Look more closely elsewhere and there’s the usual Volvo attention to detail. The metal door handles are fabulously tactile, there are plenty of neat, innovative storage options including twin cup holders in the central binnacle (which also houses switches for the electric windows) and while there’s no main glovebox, pressing a button on the touchscreen opens a small central bin instead. It’s all been done very nicely indeed.

The drive

Everybody knows by now how much torque is on tap from even the most entry-level of EVs. To us, the additional oomph supplied by Single Motor Extended Range and Twin Motor Performance models seems a little irrelevant for daily driving. What’s really important is the efficiency, and in that respect, the little Volvo EX30 looks to fare very well indeed. Volvo cites 3.7 miles per kWh for the single motor models and 3.6kWh for the Twin Motor Performance edition.

During our time with the car those figures look to be pretty much right on the money. If you drive it carefully you’ve looking at a something that’ll only need occasional charging when tasked with daily school runs and shorter commutes. In that respect, it delivers exactly what people want from a smaller car aimed at city and suburban dwellers.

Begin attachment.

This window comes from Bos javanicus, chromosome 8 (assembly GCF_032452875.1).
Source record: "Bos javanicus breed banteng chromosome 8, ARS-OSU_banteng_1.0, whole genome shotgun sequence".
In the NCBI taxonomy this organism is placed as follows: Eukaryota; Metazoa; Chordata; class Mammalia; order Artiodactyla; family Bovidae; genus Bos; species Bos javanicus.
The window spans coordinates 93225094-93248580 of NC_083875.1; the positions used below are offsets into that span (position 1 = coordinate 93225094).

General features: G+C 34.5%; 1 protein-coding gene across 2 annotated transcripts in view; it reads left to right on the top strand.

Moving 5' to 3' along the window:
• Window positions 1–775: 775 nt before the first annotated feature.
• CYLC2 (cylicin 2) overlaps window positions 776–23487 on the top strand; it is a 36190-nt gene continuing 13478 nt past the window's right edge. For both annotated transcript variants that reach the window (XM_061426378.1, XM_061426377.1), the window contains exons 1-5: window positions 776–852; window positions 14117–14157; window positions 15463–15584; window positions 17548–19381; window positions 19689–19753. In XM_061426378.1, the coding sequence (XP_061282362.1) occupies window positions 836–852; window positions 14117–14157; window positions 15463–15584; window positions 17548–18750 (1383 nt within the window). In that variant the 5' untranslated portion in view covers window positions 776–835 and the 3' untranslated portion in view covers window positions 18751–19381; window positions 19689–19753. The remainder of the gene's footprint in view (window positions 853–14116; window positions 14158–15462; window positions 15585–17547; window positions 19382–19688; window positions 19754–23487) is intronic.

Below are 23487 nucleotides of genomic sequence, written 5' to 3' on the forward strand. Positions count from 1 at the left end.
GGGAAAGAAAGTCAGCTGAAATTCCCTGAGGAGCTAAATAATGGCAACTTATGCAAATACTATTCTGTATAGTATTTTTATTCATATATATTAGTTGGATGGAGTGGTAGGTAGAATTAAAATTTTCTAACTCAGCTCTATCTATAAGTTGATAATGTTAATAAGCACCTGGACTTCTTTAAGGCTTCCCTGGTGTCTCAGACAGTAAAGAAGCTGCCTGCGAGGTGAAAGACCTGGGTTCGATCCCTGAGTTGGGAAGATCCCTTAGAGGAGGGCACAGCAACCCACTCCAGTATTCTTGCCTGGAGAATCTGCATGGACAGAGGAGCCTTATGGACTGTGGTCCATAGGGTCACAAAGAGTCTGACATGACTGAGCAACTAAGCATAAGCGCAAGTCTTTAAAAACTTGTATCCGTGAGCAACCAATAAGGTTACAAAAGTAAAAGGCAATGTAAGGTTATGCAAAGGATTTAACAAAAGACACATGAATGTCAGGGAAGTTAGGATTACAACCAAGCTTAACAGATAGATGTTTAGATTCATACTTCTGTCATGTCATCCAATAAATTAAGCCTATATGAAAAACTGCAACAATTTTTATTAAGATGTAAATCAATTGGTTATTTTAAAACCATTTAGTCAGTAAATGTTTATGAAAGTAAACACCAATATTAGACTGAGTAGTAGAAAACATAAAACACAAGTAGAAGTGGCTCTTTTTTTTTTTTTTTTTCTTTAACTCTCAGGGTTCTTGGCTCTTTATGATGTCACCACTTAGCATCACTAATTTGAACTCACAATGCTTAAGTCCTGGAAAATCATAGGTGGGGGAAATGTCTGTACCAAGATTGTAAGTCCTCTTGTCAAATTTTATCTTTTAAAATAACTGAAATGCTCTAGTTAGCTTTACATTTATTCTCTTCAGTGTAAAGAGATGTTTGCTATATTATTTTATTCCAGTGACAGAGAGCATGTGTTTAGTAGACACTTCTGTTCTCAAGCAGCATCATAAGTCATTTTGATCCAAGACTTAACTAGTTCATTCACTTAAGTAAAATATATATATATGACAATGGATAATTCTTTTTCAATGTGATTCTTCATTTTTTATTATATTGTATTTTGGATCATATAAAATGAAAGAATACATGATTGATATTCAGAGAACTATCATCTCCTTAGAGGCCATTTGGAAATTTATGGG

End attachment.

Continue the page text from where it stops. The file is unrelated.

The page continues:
The Single Motor Extended Range Volvo EX30 makes the most sense if you’re prone to doing longer distances and want to skip public charging wherever possible. It offers an official range of 296 miles to the 214 miles of the Single Motor and 280 miles of the Twin Motor Performance. However, every variant will be perfectly easy to rejuice overnight on a 7kW home charger, taking 11.5 hours for the larger 69kW battery and around 9.5 hours for the smaller 51kW Single Motor model.

The Volvo EX30 is excellent at navigating city streets thanks to agile handling, user-friendly dimensions and plenty of onboard tech. Once you clear those congested city streets though, the rear-driven Single Motor Extended Range offers some thrills too. The torque is certainly there as you push out into the countryside, with the EX30 more than able to take on everything from tricky overtaking manoeuvres to a tangle of twisting hilltop roads. It handles really nicely actually, although the steering might feel a little too light for some tastes, which is exacerbated slightly by the very petite, angular steering wheel.